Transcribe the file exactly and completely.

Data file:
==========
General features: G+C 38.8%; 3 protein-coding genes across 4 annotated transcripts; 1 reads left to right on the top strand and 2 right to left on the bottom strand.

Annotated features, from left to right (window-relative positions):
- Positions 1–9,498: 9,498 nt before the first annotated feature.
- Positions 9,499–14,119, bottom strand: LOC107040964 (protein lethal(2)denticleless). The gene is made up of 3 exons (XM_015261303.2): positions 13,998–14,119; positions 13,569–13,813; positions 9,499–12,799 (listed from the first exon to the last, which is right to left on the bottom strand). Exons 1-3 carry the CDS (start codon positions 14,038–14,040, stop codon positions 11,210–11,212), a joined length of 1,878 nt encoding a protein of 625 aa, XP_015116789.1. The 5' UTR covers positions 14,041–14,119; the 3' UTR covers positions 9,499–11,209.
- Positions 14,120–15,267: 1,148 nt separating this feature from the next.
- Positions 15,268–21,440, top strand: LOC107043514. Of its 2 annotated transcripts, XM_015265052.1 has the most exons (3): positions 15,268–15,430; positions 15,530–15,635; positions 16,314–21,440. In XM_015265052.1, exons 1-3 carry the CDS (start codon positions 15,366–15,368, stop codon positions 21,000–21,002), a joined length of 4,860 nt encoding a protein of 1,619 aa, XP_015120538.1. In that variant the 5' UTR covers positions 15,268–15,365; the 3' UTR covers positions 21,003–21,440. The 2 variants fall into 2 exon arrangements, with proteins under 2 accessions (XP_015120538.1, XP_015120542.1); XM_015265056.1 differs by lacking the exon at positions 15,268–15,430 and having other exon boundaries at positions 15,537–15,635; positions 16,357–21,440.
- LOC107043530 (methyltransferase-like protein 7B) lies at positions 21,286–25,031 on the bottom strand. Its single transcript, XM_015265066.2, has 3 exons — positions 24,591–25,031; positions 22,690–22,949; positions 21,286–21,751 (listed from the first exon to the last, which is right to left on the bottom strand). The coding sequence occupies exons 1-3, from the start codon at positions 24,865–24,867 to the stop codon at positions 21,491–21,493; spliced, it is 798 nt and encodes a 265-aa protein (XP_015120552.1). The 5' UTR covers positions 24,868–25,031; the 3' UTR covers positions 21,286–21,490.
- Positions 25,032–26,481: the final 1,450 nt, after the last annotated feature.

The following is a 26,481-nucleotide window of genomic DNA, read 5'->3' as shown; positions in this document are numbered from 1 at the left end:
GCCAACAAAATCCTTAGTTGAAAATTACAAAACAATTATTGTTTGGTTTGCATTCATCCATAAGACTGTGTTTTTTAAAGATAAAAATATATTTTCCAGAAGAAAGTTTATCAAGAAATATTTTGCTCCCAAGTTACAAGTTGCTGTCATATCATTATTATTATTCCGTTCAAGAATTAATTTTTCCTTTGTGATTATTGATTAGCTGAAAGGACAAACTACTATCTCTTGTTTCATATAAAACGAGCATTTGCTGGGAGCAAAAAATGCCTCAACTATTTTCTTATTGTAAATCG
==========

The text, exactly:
General features: G+C 38.8%; 3 protein-coding genes across 4 annotated transcripts; 1 reads left to right on the top strand and 2 right to left on the bottom strand.

Annotated features, from left to right (window-relative positions):
- Positions 1–9,498: 9,498 nt before the first annotated feature.
- Positions 9,499–14,119, bottom strand: LOC107040964 (protein lethal(2)denticleless). The gene is made up of 3 exons (XM_015261303.2): positions 13,998–14,119; positions 13,569–13,813; positions 9,499–12,799 (listed from the first exon to the last, which is right to left on the bottom strand). Exons 1-3 carry the CDS (start codon positions 14,038–14,040, stop codon positions 11,210–11,212), a joined length of 1,878 nt encoding a protein of 625 aa, XP_015116789.1. The 5' UTR covers positions 14,041–14,119; the 3' UTR covers positions 9,499–11,209.
- Positions 14,120–15,267: 1,148 nt separating this feature from the next.
- Positions 15,268–21,440, top strand: LOC107043514. Of its 2 annotated transcripts, XM_015265052.1 has the most exons (3): positions 15,268–15,430; positions 15,530–15,635; positions 16,314–21,440. In XM_015265052.1, exons 1-3 carry the CDS (start codon positions 15,366–15,368, stop codon positions 21,000–21,002), a joined length of 4,860 nt encoding a protein of 1,619 aa, XP_015120538.1. In that variant the 5' UTR covers positions 15,268–15,365; the 3' UTR covers positions 21,003–21,440. The 2 variants fall into 2 exon arrangements, with proteins under 2 accessions (XP_015120538.1, XP_015120542.1); XM_015265056.1 differs by lacking the exon at positions 15,268–15,430 and having other exon boundaries at positions 15,537–15,635; positions 16,357–21,440.
- LOC107043530 (methyltransferase-like protein 7B) lies at positions 21,286–25,031 on the bottom strand. Its single transcript, XM_015265066.2, has 3 exons — positions 24,591–25,031; positions 22,690–22,949; positions 21,286–21,751 (listed from the first exon to the last, which is right to left on the bottom strand). The coding sequence occupies exons 1-3, from the start codon at positions 24,865–24,867 to the stop codon at positions 21,491–21,493; spliced, it is 798 nt and encodes a 265-aa protein (XP_015120552.1). The 5' UTR covers positions 24,868–25,031; the 3' UTR covers positions 21,286–21,490.
- Positions 25,032–26,481: the final 1,450 nt, after the last annotated feature.

The following is a 26,481-nucleotide window of genomic DNA, read 5'->3' as shown; positions in this document are numbered from 1 at the left end:
GCCAACAAAATCCTTAGTTGAAAATTACAAAACAATTATTGTTTGGTTTGCATTCATCCATAAGACTGTGTTTTTTAAAGATAAAAATATATTTTCCAGAAGAAAGTTTATCAAGAAATATTTTGCTCCCAAGTTACAAGTTGCTGTCATATCATTATTATTATTCCGTTCAAGAATTAATTTTTCCTTTGTGATTATTGATTAGCTGAAAGGACAAACTACTATCTCTTGTTTCATATAAAACGAGCATTTGCTGGGAGCAAAAAATGCCTCAACTATTTTCTTATTGTAAATCG